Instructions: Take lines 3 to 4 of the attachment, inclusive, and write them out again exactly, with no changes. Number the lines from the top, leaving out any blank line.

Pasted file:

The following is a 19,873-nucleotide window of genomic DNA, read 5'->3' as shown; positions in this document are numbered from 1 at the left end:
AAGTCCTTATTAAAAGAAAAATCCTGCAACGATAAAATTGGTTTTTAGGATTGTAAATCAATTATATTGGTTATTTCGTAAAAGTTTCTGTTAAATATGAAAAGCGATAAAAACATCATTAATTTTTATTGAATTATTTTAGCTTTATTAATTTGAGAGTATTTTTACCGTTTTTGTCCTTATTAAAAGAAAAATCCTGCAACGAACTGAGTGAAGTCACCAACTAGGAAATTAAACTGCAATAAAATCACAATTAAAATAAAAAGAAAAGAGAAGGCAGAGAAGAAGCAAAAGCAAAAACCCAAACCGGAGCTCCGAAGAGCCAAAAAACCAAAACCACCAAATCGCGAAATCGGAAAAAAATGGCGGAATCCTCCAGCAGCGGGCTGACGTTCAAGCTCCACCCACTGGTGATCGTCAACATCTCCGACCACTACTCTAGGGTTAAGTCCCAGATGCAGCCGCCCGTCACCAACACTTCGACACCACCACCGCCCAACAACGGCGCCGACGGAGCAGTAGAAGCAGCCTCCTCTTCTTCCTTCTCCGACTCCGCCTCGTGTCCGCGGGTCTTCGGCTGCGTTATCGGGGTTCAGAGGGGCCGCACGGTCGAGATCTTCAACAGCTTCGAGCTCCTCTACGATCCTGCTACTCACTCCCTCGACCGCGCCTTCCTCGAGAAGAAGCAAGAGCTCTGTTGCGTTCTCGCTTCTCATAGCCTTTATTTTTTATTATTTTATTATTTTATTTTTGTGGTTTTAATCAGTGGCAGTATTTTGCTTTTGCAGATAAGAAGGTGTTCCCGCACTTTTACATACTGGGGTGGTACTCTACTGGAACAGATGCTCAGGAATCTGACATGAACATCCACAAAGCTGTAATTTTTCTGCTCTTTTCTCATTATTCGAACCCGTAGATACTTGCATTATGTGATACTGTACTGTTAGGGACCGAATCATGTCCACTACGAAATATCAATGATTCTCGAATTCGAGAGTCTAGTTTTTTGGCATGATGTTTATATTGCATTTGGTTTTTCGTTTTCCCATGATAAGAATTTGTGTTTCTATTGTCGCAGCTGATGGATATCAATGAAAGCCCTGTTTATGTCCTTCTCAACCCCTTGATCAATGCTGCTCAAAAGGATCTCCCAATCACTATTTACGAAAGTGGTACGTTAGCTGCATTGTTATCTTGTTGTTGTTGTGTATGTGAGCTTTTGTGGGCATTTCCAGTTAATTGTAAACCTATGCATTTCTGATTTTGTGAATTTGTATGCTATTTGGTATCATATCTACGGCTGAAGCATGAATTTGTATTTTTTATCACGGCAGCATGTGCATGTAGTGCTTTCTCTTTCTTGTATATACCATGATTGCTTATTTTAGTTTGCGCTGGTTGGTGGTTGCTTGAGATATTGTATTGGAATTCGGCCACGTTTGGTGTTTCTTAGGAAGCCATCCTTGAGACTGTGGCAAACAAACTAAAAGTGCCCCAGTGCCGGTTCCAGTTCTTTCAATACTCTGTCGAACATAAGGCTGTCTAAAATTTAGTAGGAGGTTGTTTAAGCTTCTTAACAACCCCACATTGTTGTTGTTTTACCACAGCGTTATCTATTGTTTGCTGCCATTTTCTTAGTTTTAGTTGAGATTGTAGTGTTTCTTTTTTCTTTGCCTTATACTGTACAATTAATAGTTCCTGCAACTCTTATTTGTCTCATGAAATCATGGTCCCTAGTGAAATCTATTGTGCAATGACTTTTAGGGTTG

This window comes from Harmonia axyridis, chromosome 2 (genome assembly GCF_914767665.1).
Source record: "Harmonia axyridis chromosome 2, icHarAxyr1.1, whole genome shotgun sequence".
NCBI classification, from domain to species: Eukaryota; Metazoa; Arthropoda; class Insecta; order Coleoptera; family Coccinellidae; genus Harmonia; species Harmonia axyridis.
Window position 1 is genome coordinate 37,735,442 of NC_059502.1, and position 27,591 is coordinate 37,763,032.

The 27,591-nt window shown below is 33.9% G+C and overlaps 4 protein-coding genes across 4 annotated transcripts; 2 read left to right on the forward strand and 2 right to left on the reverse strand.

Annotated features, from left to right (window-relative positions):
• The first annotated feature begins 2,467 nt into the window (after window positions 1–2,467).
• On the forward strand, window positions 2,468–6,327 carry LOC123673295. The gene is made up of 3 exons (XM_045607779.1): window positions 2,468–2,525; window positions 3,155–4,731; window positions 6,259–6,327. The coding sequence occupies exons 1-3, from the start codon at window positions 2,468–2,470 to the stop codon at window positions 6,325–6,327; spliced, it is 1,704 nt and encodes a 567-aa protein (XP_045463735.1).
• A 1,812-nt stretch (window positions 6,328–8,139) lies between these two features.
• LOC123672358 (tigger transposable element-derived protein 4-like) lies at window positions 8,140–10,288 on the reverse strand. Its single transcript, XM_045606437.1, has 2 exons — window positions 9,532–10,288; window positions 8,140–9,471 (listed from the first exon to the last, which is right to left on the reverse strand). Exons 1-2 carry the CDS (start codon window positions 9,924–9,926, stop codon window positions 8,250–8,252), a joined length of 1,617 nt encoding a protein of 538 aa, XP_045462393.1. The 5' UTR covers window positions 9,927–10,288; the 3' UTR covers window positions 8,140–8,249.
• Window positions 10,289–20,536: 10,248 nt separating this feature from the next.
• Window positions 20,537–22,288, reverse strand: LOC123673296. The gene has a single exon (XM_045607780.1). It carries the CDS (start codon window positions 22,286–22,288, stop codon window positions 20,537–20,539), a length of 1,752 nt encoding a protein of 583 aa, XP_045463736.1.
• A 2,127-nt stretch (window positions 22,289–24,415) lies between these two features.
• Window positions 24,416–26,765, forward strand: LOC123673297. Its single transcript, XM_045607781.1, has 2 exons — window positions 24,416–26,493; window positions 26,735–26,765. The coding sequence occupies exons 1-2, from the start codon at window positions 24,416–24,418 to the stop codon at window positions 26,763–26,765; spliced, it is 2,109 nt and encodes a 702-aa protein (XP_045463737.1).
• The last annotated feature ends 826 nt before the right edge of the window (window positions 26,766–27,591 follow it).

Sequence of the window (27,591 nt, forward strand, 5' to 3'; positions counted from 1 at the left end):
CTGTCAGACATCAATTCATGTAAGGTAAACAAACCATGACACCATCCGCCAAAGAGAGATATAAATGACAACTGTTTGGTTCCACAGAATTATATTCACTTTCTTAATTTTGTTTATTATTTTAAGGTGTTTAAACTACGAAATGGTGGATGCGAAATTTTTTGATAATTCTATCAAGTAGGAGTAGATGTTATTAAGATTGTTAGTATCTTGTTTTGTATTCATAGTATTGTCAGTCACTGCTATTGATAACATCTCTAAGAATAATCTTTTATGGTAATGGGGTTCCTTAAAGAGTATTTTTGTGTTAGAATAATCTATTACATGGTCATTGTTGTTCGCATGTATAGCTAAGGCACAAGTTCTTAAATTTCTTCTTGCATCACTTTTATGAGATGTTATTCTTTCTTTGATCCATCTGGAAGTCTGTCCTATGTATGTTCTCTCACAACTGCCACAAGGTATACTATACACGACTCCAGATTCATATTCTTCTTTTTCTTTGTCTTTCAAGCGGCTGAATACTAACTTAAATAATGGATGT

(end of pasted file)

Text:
This window comes from Harmonia axyridis, chromosome 2 (genome assembly GCF_914767665.1).
Source record: "Harmonia axyridis chromosome 2, icHarAxyr1.1, whole genome shotgun sequence".